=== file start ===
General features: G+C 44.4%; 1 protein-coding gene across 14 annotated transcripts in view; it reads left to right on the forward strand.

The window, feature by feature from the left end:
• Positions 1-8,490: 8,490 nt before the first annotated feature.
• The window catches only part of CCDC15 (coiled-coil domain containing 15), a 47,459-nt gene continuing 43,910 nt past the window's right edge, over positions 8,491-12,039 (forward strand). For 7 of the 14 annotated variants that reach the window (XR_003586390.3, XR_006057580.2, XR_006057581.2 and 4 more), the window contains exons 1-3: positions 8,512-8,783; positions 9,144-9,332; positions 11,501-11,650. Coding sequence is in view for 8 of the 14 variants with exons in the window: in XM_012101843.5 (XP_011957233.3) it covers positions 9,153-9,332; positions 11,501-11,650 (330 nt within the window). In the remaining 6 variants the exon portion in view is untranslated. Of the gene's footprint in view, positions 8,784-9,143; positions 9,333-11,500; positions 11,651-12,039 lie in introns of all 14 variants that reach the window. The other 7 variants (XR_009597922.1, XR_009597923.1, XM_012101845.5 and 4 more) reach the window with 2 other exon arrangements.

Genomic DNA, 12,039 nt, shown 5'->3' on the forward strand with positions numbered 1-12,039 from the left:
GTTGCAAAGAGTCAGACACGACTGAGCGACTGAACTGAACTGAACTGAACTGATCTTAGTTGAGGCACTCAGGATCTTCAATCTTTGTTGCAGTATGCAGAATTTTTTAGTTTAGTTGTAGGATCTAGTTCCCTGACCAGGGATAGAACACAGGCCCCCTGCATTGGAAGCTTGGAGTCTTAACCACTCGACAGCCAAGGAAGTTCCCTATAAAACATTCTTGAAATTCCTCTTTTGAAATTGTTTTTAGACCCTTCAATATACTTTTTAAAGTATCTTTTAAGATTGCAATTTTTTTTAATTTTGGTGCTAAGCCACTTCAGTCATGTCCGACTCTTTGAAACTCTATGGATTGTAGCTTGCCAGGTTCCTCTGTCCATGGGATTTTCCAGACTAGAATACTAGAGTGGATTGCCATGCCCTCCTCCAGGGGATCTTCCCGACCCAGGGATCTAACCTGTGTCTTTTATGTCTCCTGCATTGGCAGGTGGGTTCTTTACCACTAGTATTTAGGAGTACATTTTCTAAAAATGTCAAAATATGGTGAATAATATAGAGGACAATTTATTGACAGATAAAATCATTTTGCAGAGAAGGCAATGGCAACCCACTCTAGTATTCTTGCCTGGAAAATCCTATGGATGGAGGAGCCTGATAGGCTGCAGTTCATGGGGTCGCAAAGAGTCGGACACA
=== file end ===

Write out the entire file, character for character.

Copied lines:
General features: G+C 44.4%; 1 protein-coding gene across 14 annotated transcripts in view; it reads left to right on the forward strand.

The window, feature by feature from the left end:
• Positions 1-8,490: 8,490 nt before the first annotated feature.
• The window catches only part of CCDC15 (coiled-coil domain containing 15), a 47,459-nt gene continuing 43,910 nt past the window's right edge, over positions 8,491-12,039 (forward strand). For 7 of the 14 annotated variants that reach the window (XR_003586390.3, XR_006057580.2, XR_006057581.2 and 4 more), the window contains exons 1-3: positions 8,512-8,783; positions 9,144-9,332; positions 11,501-11,650. Coding sequence is in view for 8 of the 14 variants with exons in the window: in XM_012101843.5 (XP_011957233.3) it covers positions 9,153-9,332; positions 11,501-11,650 (330 nt within the window). In the remaining 6 variants the exon portion in view is untranslated. Of the gene's footprint in view, positions 8,784-9,143; positions 9,333-11,500; positions 11,651-12,039 lie in introns of all 14 variants that reach the window. The other 7 variants (XR_009597922.1, XR_009597923.1, XM_012101845.5 and 4 more) reach the window with 2 other exon arrangements.

Genomic DNA, 12,039 nt, shown 5'->3' on the forward strand with positions numbered 1-12,039 from the left:
GTTGCAAAGAGTCAGACACGACTGAGCGACTGAACTGAACTGAACTGAACTGATCTTAGTTGAGGCACTCAGGATCTTCAATCTTTGTTGCAGTATGCAGAATTTTTTAGTTTAGTTGTAGGATCTAGTTCCCTGACCAGGGATAGAACACAGGCCCCCTGCATTGGAAGCTTGGAGTCTTAACCACTCGACAGCCAAGGAAGTTCCCTATAAAACATTCTTGAAATTCCTCTTTTGAAATTGTTTTTAGACCCTTCAATATACTTTTTAAAGTATCTTTTAAGATTGCAATTTTTTTTAATTTTGGTGCTAAGCCACTTCAGTCATGTCCGACTCTTTGAAACTCTATGGATTGTAGCTTGCCAGGTTCCTCTGTCCATGGGATTTTCCAGACTAGAATACTAGAGTGGATTGCCATGCCCTCCTCCAGGGGATCTTCCCGACCCAGGGATCTAACCTGTGTCTTTTATGTCTCCTGCATTGGCAGGTGGGTTCTTTACCACTAGTATTTAGGAGTACATTTTCTAAAAATGTCAAAATATGGTGAATAATATAGAGGACAATTTATTGACAGATAAAATCATTTTGCAGAGAAGGCAATGGCAACCCACTCTAGTATTCTTGCCTGGAAAATCCTATGGATGGAGGAGCCTGATAGGCTGCAGTTCATGGGGTCGCAAAGAGTCGGACACA